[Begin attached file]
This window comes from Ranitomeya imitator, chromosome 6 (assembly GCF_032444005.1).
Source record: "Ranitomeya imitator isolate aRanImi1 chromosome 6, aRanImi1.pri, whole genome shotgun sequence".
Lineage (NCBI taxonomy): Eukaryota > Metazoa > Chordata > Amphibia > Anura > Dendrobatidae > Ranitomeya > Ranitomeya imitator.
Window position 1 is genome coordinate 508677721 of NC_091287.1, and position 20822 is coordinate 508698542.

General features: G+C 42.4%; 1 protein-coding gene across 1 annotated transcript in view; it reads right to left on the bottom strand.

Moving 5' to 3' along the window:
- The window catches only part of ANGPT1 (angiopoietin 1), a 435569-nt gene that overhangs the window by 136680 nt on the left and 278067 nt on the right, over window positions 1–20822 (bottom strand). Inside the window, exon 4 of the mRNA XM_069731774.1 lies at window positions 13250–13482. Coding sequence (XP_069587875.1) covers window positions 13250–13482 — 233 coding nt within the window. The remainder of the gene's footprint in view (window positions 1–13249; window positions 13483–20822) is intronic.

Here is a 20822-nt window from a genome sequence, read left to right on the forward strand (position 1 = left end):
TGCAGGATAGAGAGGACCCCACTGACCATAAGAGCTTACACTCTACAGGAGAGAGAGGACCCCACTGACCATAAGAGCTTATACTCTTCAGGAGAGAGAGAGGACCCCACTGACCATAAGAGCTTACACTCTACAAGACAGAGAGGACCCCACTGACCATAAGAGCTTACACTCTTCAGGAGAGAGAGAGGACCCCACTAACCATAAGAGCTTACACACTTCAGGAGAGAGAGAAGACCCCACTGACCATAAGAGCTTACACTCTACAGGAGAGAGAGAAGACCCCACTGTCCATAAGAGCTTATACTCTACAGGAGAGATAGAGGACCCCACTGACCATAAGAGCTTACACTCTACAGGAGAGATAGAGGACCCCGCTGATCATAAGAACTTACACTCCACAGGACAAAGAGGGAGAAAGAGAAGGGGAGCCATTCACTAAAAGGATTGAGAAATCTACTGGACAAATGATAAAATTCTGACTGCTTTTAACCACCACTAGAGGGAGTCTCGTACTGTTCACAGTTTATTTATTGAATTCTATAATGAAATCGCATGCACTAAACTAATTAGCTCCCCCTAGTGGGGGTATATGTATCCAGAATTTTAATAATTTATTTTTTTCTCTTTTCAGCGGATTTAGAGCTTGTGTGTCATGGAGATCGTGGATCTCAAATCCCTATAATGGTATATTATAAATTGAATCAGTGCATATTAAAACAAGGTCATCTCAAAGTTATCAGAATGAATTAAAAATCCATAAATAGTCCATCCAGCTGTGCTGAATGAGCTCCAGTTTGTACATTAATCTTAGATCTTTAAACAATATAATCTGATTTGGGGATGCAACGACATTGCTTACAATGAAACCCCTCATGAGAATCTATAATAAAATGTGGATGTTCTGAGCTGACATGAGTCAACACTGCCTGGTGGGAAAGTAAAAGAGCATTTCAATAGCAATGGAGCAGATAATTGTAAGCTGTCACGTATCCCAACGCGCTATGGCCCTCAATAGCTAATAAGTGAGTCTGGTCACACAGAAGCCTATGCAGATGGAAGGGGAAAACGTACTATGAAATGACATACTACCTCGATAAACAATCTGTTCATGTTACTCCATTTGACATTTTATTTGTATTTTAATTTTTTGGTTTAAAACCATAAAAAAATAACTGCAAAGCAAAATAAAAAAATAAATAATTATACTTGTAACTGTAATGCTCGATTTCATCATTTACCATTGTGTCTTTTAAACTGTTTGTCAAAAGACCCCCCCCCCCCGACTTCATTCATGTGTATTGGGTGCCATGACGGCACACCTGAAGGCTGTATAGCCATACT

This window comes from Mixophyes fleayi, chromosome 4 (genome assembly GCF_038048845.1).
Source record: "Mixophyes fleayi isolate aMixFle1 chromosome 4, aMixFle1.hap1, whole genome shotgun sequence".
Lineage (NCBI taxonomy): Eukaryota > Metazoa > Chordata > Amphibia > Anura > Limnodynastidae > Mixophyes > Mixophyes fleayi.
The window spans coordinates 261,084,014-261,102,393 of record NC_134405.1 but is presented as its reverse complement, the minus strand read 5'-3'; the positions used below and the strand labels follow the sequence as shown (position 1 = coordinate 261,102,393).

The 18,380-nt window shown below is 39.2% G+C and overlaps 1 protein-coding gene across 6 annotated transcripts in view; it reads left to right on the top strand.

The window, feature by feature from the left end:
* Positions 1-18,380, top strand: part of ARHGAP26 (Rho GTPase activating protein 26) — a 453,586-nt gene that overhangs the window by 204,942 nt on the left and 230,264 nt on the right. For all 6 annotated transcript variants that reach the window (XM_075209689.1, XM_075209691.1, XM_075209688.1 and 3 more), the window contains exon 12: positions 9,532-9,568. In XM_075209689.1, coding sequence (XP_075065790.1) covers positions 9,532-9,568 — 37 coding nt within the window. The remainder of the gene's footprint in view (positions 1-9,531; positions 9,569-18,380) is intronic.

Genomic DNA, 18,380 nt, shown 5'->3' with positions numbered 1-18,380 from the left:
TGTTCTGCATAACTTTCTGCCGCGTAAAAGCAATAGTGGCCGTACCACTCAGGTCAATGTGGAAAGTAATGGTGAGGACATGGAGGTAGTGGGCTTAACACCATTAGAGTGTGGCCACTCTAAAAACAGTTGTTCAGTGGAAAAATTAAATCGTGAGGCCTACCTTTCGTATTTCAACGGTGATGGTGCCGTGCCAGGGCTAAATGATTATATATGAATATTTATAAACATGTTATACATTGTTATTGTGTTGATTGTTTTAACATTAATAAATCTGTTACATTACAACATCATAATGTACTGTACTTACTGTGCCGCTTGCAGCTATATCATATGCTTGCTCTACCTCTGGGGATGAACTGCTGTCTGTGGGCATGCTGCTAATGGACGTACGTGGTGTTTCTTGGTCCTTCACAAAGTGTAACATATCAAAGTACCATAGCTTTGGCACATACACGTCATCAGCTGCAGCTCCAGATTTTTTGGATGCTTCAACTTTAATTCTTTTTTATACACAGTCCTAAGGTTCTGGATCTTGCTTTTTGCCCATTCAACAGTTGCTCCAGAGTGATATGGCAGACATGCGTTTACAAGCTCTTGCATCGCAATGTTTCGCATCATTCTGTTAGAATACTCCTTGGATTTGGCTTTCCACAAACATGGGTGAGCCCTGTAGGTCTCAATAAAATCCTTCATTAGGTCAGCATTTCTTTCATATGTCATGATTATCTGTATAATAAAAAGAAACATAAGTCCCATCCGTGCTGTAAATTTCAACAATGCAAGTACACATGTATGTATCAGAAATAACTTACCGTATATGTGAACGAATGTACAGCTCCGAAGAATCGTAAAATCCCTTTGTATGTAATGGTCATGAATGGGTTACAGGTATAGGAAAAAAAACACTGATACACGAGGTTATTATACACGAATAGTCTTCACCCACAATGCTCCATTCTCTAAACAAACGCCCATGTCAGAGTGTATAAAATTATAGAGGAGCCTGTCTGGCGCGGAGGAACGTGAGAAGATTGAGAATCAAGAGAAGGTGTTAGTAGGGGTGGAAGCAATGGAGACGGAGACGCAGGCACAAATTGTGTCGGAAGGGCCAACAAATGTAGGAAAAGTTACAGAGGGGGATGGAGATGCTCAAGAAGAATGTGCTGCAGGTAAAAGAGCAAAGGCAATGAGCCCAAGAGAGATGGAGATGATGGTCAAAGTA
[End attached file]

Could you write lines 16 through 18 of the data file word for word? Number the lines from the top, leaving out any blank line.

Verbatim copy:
* Positions 1-18,380, top strand: part of ARHGAP26 (Rho GTPase activating protein 26) — a 453,586-nt gene that overhangs the window by 204,942 nt on the left and 230,264 nt on the right. For all 6 annotated transcript variants that reach the window (XM_075209689.1, XM_075209691.1, XM_075209688.1 and 3 more), the window contains exon 12: positions 9,532-9,568. In XM_075209689.1, coding sequence (XP_075065790.1) covers positions 9,532-9,568 — 37 coding nt within the window. The remainder of the gene's footprint in view (positions 1-9,531; positions 9,569-18,380) is intronic.

Genomic DNA, 18,380 nt, shown 5'->3' with positions numbered 1-18,380 from the left:
TGTTCTGCATAACTTTCTGCCGCGTAAAAGCAATAGTGGCCGTACCACTCAGGTCAATGTGGAAAGTAATGGTGAGGACATGGAGGTAGTGGGCTTAACACCATTAGAGTGTGGCCACTCTAAAAACAGTTGTTCAGTGGAAAAATTAAATCGTGAGGCCTACCTTTCGTATTTCAACGGTGATGGTGCCGTGCCAGGGCTAAATGATTATATATGAATATTTATAAACATGTTATACATTGTTATTGTGTTGATTGTTTTAACATTAATAAATCTGTTACATTACAACATCATAATGTACTGTACTTACTGTGCCGCTTGCAGCTATATCATATGCTTGCTCTACCTCTGGGGATGAACTGCTGTCTGTGGGCATGCTGCTAATGGACGTACGTGGTGTTTCTTGGTCCTTCACAAAGTGTAACATATCAAAGTACCATAGCTTTGGCACATACACGTCATCAGCTGCAGCTCCAGATTTTTTGGATGCTTCAACTTTAATTCTTTTTTATACACAGTCCTAAGGTTCTGGATCTTGCTTTTTGCCCATTCAACAGTTGCTCCAGAGTGATATGGCAGACATGCGTTTACAAGCTCTTGCATCGCAATGTTTCGCATCATTCTGTTAGAATACTCCTTGGATTTGGCTTTCCACAAACATGGGTGAGCCCTGTAGGTCTCAATAAAATCCTTCATTAGGTCAGCATTTCTTTCATATGTCATGATTATCTGTATAATAAAAAGAAACATAAGTCCCATCCGTGCTGTAAATTTCAACAATGCAAGTACACATGTATGTATCAGAAATAACTTACCGTATATGTGAACGAATGTACAGCTCCGAAGAATCGTAAAATCCCTTTGTATGTAATGGTCATGAATGGGTTACAGGTATAGGAAAAAAAACACTGATACACGAGGTTATTATACACGAATAGTCTTCACCCACAATGCTCCATTCTCTAAACAAACGCCCATGTCAGAGTGTATAAAATTATAGAGGAGCCTGTCTGGCGCGGAGGAACGTGAGAAGATTGAGAATCAAGAGAAGGTGTTAGTAGGGGTGGAAGCAATGGAGACGGAGACGCAGGCACAAATTGTGTCGGAAGGGCCAACAAATGTAGGAAAAGTTACAGAGGGGGATGGAGATGCTCAAGAAGAATGTGCTGCAGGTAAAAGAGCAAAGGCAATGAGCCCAAGAGAGATGGAGATGATGGTCAAAGTA